But this also makes eyepieces like the Morpheus that come with both 1.25 and 2 inch barrels more attractive and convenient.

 

Only thing is, with an 8SE, you need to be aware of clearance with the type of 2 inch diagonal, and maybe also with a reducer.



#9 gnowellsct

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Posted 20 September 2020 - 07:07 PM

Greg, I appreciate the insights, and am intrigued by "...a good two inch visual back and two inch diagonal."

 

Having just got my C8, and just started out with using the scope and getting familiar with it, I have no frame of reference for digital imaging devices or the 'visual back' approach.  Can you give me a quick rundown on this aspect of how you view the heavens?

 

1> Since you have no EP to directly view, you must have some sort of screen, tablet, laptop, monitor...  ??  What do you use to display the image in the field?  Presumably something with a battery and brightness control.  If you've used multiple display devices, what have you found to work best for you?

 

 

There is an eyepiece in that bottom picture, it is just rotated so you can't see it.  The first picture also shows the c8 with the eyepiece plainly in sight.

 

If you want to do EAA (electronically assisted astronomy) that's a whole different ball game.  We have enthusiasts for that here.  I don't do it yet.  I just wait for the feeling to go away.  I don't see what the kick is of watching an electronic image when I can just google stuff at home.  But you certainly can detect much deeper (fainter) objects and can use the tool in light polluted areas.  There is a separate CN section for EAA.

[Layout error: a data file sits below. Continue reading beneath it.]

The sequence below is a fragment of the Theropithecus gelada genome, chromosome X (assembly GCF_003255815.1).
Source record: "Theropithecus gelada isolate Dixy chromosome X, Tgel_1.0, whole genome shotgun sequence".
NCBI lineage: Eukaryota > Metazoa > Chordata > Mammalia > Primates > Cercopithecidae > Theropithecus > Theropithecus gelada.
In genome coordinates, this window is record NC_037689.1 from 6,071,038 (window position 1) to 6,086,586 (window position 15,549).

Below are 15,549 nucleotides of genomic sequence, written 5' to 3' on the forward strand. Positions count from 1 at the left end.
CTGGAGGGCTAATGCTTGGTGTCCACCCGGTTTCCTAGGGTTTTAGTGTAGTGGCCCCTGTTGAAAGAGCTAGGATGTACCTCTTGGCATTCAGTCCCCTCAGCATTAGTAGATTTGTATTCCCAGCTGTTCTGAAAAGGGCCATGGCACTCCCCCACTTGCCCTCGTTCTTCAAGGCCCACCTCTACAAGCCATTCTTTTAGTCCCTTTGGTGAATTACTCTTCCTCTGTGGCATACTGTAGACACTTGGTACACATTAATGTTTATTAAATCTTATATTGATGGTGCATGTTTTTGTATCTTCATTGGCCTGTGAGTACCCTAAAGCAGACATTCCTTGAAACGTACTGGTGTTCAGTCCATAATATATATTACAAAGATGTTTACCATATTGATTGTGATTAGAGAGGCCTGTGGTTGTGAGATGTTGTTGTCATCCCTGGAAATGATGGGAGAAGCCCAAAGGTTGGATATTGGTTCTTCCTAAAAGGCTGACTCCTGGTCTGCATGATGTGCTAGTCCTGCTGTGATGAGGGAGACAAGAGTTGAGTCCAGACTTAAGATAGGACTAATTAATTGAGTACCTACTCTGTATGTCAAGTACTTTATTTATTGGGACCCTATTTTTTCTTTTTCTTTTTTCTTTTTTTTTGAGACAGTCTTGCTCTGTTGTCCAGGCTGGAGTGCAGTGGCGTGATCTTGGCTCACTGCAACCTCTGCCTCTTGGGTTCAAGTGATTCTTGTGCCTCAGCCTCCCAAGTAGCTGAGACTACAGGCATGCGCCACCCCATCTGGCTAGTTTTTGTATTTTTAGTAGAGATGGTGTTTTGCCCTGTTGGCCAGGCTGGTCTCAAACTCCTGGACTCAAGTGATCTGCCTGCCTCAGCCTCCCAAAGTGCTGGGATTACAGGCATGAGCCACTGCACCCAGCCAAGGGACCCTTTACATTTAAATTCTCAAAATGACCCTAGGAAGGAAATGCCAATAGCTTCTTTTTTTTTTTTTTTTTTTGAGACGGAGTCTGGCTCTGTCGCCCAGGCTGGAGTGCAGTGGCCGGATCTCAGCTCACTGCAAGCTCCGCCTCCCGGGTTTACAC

The wires hanging off the rear in the second (bottom) picture are to the control paddle of the mount.  I hang it there so I know where it is when I want it.  --GN

 

Greg N


Edited by gnowellsct, 20 September 2020 - 07:09 PM.


#10 mjbetancourt

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Posted 05 October 2020 - 06:21 PM

I recently purchased my first serious telescope and went for the 8SE. I did a lot of research and went back and further on whether to get a 2” diagonal, and ultimately decided not to for now. I’m not an expert *at all* and because of the smoke situation I have not been able to use my setup at all yet. But I wanted to do things “right” and it’s bonus season so I spent a good chunk of change on things. I decided on:

Celestron f/6.3 Reducer/Corrector
Explore Scientific 82 14mm
Televue Panoptic 24mm
Televue 2.5x Powermate (instead of traditional Barlow)

The last of those arrived yesterday. I’m eager to get to try all this out. Hoping I won’t regret these choices, but I can always add stuff later if some clear reason to add some 2” EPs emerges.

Man I did 3 of the 4 things (did not get the 24....yet) on your list also!  I must be on the right path...... ;-)  Just waiting for my 2.5 which is on backorder right now.....


Edited by mjbetancourt, 05 October 2020 - 06:21 PM.


#11 seasparky89

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Posted 07 October 2020 - 09:44 AM

Another advantage of the 2” diagonal is that it gives a much more solid mounting for video or, in my case, DSLR imaging.



#12 PNW

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Posted 07 October 2020 - 10:01 AM

In my humble opinion, I think it all depends if you plan to use the SE mount. If you do, you'll have balance issues and clearance issues. Not to mention the payload stresses on the mount with the heavier 2" eyepieces. If you plan to ditch the SE mount, the only limits to the weight of accessories will be determined by the load capacity of your new mount.

 

Edit: I just checked the payload capacity for the 8 SE mount. It is 12 pounds.


Edited by PNW, 07 October 2020 - 10:35 AM.